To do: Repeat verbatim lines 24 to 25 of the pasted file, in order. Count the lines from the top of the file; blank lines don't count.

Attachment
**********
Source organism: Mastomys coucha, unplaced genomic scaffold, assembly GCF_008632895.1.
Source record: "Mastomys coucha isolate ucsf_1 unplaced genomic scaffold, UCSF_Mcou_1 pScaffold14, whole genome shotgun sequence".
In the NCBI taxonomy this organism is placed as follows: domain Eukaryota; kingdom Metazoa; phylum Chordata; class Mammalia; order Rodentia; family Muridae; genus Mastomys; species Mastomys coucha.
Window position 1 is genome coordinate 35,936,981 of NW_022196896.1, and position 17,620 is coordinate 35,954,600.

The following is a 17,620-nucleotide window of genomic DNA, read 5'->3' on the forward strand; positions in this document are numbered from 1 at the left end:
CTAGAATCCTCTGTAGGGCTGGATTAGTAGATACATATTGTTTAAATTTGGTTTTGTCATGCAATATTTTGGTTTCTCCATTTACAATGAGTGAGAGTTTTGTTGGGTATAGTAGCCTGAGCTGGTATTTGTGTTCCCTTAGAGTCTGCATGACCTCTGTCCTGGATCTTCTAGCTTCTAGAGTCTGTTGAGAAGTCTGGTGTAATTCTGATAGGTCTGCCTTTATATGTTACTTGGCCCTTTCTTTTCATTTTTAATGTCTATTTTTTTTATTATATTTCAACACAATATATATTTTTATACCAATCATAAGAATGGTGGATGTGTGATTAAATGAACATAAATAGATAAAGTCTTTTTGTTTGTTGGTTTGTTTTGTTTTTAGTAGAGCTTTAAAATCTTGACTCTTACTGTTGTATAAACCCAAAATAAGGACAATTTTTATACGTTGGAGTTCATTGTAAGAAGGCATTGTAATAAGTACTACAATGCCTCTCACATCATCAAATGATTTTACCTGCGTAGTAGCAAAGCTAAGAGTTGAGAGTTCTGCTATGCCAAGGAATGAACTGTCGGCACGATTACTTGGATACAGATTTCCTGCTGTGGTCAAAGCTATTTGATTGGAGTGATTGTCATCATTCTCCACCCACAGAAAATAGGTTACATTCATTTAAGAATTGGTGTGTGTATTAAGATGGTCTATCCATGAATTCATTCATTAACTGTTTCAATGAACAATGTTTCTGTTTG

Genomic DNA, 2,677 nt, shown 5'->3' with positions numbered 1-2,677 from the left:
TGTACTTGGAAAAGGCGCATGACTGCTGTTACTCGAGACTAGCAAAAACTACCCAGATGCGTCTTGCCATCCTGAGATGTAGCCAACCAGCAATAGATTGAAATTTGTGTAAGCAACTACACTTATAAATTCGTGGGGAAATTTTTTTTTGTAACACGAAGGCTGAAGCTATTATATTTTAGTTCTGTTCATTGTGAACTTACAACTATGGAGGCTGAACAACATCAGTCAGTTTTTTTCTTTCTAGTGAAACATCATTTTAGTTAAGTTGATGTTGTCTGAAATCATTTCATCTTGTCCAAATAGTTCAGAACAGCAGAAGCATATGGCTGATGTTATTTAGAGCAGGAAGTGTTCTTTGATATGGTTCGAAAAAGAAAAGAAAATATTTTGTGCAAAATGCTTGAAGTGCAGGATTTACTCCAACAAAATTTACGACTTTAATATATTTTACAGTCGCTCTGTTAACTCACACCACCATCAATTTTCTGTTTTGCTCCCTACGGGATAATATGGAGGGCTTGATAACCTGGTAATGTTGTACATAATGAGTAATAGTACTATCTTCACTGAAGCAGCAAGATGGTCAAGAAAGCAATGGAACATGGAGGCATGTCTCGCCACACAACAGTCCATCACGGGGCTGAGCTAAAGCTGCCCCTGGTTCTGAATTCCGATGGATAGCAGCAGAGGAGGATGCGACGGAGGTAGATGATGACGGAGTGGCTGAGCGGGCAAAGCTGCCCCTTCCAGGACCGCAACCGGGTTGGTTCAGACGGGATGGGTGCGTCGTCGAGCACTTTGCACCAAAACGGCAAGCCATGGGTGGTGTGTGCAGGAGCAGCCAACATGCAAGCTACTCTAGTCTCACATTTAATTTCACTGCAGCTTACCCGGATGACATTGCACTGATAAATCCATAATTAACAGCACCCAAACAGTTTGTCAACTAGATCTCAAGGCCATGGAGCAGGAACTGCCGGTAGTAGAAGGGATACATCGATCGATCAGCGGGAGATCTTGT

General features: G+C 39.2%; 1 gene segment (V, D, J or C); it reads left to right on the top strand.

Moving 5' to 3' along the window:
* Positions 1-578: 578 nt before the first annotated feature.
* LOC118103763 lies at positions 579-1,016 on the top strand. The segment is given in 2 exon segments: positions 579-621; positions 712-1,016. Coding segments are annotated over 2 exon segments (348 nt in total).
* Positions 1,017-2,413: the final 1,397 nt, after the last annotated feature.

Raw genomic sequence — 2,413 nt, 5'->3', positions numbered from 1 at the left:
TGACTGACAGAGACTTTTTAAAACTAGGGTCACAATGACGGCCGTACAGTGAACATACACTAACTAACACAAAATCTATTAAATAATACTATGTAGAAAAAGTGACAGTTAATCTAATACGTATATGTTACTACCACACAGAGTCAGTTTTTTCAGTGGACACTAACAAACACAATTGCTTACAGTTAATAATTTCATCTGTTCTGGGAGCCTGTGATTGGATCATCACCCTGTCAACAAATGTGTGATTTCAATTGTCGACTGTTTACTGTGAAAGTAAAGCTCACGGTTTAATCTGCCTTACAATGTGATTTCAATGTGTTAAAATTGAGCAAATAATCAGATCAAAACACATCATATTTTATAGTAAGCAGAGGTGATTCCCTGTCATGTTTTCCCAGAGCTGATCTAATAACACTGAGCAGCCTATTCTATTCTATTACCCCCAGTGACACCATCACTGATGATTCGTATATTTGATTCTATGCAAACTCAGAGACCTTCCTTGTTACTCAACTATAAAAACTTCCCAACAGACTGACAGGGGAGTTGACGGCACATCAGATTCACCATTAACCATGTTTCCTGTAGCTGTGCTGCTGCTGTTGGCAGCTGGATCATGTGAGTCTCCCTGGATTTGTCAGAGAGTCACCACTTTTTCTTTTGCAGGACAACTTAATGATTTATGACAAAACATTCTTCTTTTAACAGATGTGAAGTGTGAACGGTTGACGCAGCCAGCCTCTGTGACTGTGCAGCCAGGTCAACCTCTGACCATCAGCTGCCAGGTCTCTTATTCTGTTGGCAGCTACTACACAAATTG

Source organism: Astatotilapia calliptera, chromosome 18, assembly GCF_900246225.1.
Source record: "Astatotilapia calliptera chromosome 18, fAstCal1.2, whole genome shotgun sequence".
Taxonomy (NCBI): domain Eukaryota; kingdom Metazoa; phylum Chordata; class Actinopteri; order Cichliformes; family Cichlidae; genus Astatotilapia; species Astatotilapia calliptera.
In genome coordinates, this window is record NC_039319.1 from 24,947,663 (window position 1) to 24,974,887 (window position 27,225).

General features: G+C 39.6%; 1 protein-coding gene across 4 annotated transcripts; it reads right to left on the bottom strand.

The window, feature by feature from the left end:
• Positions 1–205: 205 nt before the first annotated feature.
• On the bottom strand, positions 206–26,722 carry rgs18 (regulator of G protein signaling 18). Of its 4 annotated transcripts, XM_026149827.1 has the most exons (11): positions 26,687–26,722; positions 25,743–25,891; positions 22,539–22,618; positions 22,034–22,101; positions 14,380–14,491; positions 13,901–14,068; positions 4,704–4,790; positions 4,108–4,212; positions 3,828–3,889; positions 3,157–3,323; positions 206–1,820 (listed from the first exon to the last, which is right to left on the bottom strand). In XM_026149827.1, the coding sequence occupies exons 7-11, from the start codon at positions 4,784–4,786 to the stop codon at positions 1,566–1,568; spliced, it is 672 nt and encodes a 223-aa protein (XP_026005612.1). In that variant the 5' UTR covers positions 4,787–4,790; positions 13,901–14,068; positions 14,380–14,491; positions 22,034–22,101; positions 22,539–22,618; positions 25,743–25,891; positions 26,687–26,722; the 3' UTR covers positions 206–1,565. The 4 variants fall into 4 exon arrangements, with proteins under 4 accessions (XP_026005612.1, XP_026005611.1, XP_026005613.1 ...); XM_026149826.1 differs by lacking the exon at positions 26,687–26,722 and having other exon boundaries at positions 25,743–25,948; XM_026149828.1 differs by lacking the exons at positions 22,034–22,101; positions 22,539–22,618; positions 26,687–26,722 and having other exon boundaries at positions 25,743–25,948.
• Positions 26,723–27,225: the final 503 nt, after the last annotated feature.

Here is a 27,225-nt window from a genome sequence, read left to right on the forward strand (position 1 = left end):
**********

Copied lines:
• Positions 26,723–27,225: the final 503 nt, after the last annotated feature.

Here is a 27,225-nt window from a genome sequence, read left to right on the forward strand (position 1 = left end):